The M6 Toll motorway has been criticised after failing to considerably reduce traffic in the West Midlands.
A Highways Agency study has shown the motorway, which was opened in 2003 and cost £500 million to build and run, has been unable to cut congestion and has even generated extra car trips.
The report has also shown how traffic levels have nearly become the same as they were before the toll motorway was introduced.
Although jams are still common on the M6, the cost- free stretch of motorway has beaten the toll's peak-hour traffic rate.
Friends of the Earth's Chris Crean said the M6 Toll may be a massive generator, but it has been unable to relieve congestion. He said the Highway Agency's report showed the need for far wider pricing to ration the busiest roads at peak times.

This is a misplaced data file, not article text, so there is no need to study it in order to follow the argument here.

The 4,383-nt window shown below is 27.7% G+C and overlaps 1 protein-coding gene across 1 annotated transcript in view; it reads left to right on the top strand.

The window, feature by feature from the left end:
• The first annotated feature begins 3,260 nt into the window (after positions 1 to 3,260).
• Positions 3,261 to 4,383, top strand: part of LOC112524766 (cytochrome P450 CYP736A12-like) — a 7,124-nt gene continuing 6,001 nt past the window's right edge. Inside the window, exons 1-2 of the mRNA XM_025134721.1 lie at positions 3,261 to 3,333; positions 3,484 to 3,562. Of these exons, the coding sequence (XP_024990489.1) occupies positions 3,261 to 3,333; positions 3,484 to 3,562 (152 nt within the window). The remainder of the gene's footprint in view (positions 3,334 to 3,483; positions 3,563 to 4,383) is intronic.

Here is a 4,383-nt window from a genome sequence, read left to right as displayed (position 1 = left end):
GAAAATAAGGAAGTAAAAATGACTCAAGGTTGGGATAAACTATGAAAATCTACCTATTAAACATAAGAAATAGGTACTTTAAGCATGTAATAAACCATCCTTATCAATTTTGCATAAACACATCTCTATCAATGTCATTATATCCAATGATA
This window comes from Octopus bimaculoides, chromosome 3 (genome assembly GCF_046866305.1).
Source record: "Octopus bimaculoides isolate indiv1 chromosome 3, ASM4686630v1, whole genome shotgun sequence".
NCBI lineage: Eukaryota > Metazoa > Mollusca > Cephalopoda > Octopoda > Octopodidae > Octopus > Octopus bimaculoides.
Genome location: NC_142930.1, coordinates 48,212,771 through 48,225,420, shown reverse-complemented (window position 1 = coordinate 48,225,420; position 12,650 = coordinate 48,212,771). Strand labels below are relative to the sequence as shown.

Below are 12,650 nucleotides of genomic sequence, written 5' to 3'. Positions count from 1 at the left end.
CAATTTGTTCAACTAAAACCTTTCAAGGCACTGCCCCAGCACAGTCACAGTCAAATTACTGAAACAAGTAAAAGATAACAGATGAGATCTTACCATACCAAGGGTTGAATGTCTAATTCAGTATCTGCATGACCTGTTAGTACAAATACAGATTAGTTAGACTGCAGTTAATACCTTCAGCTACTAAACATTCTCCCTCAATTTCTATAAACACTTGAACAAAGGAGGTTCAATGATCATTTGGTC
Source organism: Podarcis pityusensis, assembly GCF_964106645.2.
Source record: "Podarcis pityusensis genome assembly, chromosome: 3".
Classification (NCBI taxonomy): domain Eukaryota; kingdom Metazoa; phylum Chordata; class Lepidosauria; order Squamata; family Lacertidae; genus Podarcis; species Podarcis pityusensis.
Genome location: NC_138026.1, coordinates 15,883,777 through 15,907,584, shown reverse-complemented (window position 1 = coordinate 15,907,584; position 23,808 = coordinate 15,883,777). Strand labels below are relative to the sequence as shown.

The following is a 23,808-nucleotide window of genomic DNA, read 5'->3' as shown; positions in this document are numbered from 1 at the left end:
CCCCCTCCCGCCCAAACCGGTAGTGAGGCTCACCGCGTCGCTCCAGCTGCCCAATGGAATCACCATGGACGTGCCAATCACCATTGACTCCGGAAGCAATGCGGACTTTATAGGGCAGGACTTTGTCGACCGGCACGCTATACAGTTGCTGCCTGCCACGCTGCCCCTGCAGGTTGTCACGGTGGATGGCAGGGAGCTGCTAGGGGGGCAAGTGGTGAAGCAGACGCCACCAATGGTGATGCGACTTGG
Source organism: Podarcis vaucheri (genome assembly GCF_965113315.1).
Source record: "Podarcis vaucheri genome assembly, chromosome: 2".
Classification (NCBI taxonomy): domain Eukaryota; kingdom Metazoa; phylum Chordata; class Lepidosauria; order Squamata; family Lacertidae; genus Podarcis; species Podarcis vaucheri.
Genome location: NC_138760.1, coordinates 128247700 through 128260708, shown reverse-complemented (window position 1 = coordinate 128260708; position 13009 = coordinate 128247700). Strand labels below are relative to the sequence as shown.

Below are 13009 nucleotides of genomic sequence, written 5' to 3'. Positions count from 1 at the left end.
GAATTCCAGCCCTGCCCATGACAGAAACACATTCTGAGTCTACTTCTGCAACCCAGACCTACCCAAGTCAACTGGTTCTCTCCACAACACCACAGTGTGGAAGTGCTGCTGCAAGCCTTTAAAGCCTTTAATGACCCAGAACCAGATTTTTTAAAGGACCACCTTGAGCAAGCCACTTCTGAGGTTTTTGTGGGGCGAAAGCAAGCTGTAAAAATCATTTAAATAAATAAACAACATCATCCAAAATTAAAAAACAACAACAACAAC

In addition, new statistics have shown previous future traffic volume predictions have increased.
It is now believed traffic will grow to between 33 and 40 per cent by the end of the decade and by up to 70 per cent by 2025, and although traffic has nearly doubled since 1980, the road network has only grown by ten per cent.
The revelation of both the M6 Toll's failure and the statistics have added pressure for the introduction of national pricing of motorways, or even for the entire road network.